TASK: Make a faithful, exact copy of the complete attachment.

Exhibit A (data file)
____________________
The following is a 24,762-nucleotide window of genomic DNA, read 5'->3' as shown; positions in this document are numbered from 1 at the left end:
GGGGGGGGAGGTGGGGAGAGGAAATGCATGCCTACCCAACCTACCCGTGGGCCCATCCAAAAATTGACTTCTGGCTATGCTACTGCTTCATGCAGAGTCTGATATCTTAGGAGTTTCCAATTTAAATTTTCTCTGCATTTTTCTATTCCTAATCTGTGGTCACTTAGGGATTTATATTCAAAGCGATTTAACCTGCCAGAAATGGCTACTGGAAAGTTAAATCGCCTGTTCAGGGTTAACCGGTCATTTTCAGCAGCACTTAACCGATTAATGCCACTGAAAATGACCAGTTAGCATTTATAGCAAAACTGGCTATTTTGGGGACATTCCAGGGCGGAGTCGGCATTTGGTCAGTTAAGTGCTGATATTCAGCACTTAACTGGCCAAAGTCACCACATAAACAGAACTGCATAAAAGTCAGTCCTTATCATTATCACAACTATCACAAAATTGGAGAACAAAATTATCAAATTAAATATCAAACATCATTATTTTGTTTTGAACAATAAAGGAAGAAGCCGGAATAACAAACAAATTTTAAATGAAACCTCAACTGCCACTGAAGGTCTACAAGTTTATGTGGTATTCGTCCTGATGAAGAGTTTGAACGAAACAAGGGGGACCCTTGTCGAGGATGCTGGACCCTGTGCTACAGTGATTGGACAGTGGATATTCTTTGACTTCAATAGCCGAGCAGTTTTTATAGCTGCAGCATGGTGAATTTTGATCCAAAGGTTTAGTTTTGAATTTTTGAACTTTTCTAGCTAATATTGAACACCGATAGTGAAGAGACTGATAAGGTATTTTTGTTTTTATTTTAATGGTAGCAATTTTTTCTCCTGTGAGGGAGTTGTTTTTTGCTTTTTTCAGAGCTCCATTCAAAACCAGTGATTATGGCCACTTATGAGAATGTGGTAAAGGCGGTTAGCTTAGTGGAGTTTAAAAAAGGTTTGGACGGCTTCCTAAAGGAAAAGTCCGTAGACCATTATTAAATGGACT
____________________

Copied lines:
The following is a 24,762-nucleotide window of genomic DNA, read 5'->3' as shown; positions in this document are numbered from 1 at the left end:
GGGGGGGGAGGTGGGGAGAGGAAATGCATGCCTACCCAACCTACCCGTGGGCCCATCCAAAAATTGACTTCTGGCTATGCTACTGCTTCATGCAGAGTCTGATATCTTAGGAGTTTCCAATTTAAATTTTCTCTGCATTTTTCTATTCCTAATCTGTGGTCACTTAGGGATTTATATTCAAAGCGATTTAACCTGCCAGAAATGGCTACTGGAAAGTTAAATCGCCTGTTCAGGGTTAACCGGTCATTTTCAGCAGCACTTAACCGATTAATGCCACTGAAAATGACCAGTTAGCATTTATAGCAAAACTGGCTATTTTGGGGACATTCCAGGGCGGAGTCGGCATTTGGTCAGTTAAGTGCTGATATTCAGCACTTAACTGGCCAAAGTCACCACATAAACAGAACTGCATAAAAGTCAGTCCTTATCATTATCACAACTATCACAAAATTGGAGAACAAAATTATCAAATTAAATATCAAACATCATTATTTTGTTTTGAACAATAAAGGAAGAAGCCGGAATAACAAACAAATTTTAAATGAAACCTCAACTGCCACTGAAGGTCTACAAGTTTATGTGGTATTCGTCCTGATGAAGAGTTTGAACGAAACAAGGGGGACCCTTGTCGAGGATGCTGGACCCTGTGCTACAGTGATTGGACAGTGGATATTCTTTGACTTCAATAGCCGAGCAGTTTTTATAGCTGCAGCATGGTGAATTTTGATCCAAAGGTTTAGTTTTGAATTTTTGAACTTTTCTAGCTAATATTGAACACCGATAGTGAAGAGACTGATAAGGTATTTTTGTTTTTATTTTAATGGTAGCAATTTTTTCTCCTGTGAGGGAGTTGTTTTTTGCTTTTTTCAGAGCTCCATTCAAAACCAGTGATTATGGCCACTTATGAGAATGTGGTAAAGGCGGTTAGCTTAGTGGAGTTTAAAAAAGGTTTGGACGGCTTCCTAAAGGAAAAGTCCGTAGACCATTATTAAATGGACT